The Importance of Observing Early School Leaving and Usually Unobserved Background and Peer Characteristics in Analysing Academic Performance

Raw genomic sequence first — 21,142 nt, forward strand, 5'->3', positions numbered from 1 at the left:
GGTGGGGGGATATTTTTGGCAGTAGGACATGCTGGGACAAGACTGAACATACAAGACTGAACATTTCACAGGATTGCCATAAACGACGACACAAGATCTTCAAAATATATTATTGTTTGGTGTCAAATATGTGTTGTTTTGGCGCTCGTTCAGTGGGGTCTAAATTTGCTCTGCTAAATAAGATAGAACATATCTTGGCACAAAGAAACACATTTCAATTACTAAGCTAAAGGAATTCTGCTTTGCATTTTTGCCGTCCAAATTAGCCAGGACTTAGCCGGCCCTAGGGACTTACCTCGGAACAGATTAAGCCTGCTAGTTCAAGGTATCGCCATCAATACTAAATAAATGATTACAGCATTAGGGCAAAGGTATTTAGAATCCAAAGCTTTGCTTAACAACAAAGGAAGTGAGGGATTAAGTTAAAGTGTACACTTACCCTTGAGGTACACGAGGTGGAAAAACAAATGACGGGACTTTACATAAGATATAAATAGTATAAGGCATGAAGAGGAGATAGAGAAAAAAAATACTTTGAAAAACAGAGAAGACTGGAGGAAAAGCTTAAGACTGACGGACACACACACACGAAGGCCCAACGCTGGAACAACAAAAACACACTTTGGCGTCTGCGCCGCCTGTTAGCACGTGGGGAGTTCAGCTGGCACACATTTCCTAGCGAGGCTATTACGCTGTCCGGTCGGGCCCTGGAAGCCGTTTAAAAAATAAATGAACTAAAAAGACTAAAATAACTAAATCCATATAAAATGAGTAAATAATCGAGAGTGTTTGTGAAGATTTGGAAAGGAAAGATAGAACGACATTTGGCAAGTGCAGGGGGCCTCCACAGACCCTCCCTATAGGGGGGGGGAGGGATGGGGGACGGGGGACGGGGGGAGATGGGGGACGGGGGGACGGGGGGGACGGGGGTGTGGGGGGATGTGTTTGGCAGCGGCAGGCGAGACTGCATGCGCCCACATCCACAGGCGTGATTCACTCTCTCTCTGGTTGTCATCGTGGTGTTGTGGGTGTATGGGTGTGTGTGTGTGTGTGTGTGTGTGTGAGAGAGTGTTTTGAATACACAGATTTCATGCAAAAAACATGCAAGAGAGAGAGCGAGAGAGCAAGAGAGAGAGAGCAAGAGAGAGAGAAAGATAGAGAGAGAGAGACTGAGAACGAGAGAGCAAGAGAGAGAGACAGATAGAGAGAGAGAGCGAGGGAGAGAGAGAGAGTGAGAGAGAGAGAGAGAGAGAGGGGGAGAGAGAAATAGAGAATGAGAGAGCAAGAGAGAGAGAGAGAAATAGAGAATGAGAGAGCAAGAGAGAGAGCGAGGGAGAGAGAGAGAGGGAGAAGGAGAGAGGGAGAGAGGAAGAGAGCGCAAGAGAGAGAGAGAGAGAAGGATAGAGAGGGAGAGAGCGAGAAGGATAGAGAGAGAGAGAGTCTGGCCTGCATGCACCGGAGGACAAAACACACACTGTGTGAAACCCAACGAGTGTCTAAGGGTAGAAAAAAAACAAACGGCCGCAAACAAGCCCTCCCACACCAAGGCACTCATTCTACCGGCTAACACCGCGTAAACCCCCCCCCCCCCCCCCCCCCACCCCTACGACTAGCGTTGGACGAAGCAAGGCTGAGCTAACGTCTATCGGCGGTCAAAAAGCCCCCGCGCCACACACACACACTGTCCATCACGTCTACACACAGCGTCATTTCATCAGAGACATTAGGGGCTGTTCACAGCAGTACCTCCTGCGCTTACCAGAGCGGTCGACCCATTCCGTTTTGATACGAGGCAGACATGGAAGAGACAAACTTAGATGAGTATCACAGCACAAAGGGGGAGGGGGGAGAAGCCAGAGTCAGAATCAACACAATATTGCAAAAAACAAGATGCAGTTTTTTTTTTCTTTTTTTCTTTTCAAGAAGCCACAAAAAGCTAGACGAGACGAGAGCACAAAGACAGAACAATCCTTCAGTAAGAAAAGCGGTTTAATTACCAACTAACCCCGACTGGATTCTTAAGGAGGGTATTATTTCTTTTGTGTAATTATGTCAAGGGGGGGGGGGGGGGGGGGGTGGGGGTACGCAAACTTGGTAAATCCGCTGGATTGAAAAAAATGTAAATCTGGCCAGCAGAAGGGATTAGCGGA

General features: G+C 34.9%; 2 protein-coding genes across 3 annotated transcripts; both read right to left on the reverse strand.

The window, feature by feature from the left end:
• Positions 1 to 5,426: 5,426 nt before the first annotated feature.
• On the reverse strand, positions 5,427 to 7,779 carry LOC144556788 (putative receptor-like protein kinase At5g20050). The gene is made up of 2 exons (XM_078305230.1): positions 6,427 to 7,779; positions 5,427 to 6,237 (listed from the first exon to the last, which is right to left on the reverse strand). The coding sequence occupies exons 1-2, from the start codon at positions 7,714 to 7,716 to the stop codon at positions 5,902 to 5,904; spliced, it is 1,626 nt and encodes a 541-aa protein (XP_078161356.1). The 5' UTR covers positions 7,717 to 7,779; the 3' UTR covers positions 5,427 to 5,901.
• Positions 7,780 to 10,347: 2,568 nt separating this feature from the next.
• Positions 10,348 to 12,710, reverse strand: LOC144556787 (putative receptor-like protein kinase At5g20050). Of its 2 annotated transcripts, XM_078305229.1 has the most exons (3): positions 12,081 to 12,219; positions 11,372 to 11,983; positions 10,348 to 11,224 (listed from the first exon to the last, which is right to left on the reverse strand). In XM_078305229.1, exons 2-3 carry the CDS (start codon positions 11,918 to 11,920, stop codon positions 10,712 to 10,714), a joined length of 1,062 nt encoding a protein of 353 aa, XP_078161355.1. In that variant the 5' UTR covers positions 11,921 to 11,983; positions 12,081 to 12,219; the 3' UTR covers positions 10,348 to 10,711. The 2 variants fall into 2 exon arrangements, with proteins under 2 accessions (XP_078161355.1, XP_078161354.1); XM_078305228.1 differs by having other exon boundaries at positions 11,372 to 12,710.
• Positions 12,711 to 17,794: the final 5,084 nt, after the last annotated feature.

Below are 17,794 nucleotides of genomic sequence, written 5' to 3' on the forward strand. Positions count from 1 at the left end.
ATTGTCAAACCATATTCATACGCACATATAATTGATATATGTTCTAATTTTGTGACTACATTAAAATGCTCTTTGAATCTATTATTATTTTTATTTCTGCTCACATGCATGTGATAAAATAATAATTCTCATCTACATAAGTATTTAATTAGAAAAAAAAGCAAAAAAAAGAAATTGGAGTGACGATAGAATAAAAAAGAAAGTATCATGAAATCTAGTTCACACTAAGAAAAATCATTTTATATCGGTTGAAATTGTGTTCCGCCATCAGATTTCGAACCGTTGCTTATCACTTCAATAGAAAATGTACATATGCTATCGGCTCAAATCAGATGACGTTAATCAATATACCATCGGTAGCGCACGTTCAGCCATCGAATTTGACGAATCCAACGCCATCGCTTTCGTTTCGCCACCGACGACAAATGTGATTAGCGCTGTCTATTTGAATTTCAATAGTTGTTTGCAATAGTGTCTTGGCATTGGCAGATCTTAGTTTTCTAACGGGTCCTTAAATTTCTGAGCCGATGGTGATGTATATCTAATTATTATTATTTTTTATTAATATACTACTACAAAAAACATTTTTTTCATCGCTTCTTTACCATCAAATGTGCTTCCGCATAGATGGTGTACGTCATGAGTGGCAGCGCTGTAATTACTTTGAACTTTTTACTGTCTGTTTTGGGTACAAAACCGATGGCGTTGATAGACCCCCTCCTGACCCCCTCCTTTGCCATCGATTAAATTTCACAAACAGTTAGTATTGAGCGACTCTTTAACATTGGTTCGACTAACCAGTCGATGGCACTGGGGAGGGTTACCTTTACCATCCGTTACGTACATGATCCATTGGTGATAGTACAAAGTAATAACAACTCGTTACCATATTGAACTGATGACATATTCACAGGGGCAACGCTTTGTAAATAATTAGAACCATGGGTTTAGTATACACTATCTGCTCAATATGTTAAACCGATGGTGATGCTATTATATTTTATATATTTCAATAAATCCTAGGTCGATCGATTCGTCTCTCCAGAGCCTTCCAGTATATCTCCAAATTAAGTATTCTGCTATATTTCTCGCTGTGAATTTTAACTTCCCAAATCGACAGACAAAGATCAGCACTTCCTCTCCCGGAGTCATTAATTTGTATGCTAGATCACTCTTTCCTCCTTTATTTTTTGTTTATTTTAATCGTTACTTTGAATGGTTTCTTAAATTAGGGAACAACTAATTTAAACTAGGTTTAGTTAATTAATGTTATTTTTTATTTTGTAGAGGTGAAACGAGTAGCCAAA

In this paper, we use a recent panel data set from New Zealand to examine the link between the academic performance and the decision by teenagers to drop out of school before exams at the end of year 10. These choices have significant lifetime economic impacts, since early school leaving in many cases closes pathways to further education. We address endogeneity and error correlation of potential performance in national examinations and school-leaving choices prior to exams. Birth month provides an instrument used in the equation for drop out, because those born in particular months can legally leave school before the exam takes place, whereas the other students cannot. The analyses incorporate the effect of academic ability (childhood IQ), parental education, family resources at different points in time while the child is growing up, and school and peer characteristics. The results show that those who drop out early are unlikely to have performed well in the exam. The predicted difference between those who drop out or continue, at least up to their exam, is almost completely explained by observed factors. Leaving out those variables which are often not available in other datasets (such as childhood IQ, childhood family resources and teenage peer effects), we find that the unobserved factors in academic performance and early school leaving are correlated. It is found that beyond childhood IQ and family resources, teenage peer and school factors have additional and significant associations with grade outcomes. This has important policy implications.
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